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March 12, 2002

Diagnosis and Symptoms

Question from Norwalk, California, USA:

I am 45 years old, and I was diagnosed with diabetes about a year ago, but I don't understand how I have developed type 1 diabetes at my age. I went in for my annual check up where they always do a full blood workup since I have hypothyroidism. The nurse assumed I had type�2 diabetes (due to age), prescribed various pills, and kept changing the medications every two weeks since I was having different reactions to them. My blood sugar never seemed to stay under 180 mg/dl [10 mmol/L], so finally she sent me to a specialist who was surprised to hear me say I was diagnosed with type 2 diabetes because all my symptoms pointed to type 1. Since my C-peptide and antibody tests were inconclusive, he kept me on Glucophage [metformin] for about two months. However, then my blood sugar rose to over 300 mg/dl [16.7 mmol/L] so he put me on Humalog and Lantus (insulin glargine). I have read that type 1 diabetes is caused by a virus. Is this true? Was it due to a childhood illness as a child and just took years to develop? I had an umbilical hernia at birth, and my appendix almost burst so it was removed when I was 5 years old. Could these be the reason?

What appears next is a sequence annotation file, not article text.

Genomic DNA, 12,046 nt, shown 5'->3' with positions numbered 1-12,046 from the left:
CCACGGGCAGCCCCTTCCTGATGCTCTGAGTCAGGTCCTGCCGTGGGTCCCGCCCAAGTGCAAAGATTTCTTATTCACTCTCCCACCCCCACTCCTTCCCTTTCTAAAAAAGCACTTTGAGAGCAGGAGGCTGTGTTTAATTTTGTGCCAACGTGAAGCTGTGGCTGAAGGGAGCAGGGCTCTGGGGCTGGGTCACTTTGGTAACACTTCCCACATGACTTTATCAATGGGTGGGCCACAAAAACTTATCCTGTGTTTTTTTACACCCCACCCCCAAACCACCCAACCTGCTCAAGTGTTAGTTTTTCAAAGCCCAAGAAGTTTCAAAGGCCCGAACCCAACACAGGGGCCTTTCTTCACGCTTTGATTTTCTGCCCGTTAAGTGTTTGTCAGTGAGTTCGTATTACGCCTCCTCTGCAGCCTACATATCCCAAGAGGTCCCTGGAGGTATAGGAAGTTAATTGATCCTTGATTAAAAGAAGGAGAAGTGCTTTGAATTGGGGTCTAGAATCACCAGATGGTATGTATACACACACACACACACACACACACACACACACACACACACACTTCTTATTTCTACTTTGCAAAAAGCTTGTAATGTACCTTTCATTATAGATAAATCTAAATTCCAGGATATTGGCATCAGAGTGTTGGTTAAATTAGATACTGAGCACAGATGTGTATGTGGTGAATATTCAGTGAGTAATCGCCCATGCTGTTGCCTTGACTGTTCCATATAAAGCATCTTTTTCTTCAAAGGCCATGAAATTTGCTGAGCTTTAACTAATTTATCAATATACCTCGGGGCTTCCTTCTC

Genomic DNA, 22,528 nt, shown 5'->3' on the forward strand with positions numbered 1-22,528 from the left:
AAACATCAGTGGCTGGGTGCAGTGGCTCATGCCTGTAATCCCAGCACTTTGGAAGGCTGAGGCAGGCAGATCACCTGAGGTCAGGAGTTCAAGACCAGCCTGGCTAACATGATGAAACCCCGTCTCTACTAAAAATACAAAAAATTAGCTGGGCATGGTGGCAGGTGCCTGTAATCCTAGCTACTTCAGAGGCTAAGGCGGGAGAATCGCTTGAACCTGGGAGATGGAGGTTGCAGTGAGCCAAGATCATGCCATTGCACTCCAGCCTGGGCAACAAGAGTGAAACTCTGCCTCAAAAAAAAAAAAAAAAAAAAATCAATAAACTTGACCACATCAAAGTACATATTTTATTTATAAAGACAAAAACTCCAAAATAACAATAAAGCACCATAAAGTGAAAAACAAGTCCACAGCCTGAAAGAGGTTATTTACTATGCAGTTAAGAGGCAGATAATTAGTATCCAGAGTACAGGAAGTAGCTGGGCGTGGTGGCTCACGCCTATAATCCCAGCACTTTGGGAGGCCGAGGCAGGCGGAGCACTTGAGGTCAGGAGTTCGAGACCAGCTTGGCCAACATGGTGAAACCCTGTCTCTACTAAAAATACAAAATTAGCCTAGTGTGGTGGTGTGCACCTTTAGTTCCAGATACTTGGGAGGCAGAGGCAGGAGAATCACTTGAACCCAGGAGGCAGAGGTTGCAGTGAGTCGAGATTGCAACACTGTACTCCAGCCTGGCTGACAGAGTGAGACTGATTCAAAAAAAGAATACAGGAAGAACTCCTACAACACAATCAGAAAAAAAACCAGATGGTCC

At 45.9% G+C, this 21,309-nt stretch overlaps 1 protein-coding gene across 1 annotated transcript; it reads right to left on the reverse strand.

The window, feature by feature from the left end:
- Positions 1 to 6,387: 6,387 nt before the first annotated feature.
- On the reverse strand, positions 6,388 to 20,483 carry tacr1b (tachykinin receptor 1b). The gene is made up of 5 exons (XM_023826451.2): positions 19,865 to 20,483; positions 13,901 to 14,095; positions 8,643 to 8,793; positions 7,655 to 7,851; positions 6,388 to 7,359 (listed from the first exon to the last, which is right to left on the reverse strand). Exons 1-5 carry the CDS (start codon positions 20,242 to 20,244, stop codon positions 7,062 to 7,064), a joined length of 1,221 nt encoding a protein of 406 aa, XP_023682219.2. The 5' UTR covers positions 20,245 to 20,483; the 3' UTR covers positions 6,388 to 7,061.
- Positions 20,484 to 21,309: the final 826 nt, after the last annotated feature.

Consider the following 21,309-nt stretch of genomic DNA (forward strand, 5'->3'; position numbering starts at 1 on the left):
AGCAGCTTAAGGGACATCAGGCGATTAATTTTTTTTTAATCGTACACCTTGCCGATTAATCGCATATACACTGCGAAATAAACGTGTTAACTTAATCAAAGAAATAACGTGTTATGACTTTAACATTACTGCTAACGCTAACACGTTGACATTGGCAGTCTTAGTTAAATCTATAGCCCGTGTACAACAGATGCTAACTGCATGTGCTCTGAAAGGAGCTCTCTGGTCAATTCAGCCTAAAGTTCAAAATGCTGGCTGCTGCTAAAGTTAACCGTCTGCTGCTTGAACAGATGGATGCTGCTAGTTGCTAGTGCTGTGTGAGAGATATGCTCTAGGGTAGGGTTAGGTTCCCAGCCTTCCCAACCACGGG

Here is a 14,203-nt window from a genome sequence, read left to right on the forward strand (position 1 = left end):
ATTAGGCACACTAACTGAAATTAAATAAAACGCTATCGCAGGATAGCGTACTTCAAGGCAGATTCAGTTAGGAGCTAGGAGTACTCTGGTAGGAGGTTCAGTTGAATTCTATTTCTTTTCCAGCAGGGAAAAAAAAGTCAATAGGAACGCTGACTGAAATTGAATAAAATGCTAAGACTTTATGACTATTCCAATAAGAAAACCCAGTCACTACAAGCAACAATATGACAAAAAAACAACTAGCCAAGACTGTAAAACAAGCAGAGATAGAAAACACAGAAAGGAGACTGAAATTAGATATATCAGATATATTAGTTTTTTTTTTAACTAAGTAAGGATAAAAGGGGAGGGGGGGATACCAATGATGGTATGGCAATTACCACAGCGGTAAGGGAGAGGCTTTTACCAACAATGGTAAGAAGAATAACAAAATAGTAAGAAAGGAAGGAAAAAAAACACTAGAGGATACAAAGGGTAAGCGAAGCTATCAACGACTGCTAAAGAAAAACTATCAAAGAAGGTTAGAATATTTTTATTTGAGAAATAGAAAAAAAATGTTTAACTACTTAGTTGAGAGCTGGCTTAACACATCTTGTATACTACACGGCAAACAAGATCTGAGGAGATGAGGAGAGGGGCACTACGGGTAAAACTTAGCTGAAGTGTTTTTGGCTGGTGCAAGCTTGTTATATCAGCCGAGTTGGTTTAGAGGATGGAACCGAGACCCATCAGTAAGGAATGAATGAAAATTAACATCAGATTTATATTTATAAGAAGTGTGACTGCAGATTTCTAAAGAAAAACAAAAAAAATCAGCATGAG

Answer:

No, your hernia and appendicitis were not reasons for you developing diabetes. It sounds like your physician is treating you as if you have type�1 diabetes and that your clinical course is consistent with this diagnosis.

There are other tests which could be done as a test for type 1 diabetes, although they are more academic than anything. People who develop type 1 diabetes after young adulthood have a condition referred to as Late-onset Autoimmune Diabetes of Adulthood (LADA), which is associated with a more gradual loss of beta cell function. Nevertheless, the result is type 1 diabetes. If you are still interested, a review of this subject was published in Diabetes Care in 2001 [below].

JTL

[Editor’s comment: See Autoimmune diabetes not requiring insulin at diagnosis (latent autoimmune diabetes of the adult): definition, characterization, and potential prevention, Diabetes Care 2001, 24(8) pp1460-7, and Latent autoimmune diabetes in adults (LADA) and autoimmune thyroiditis, Endocr Regul 2001, 35(3) pp167-72.

SS]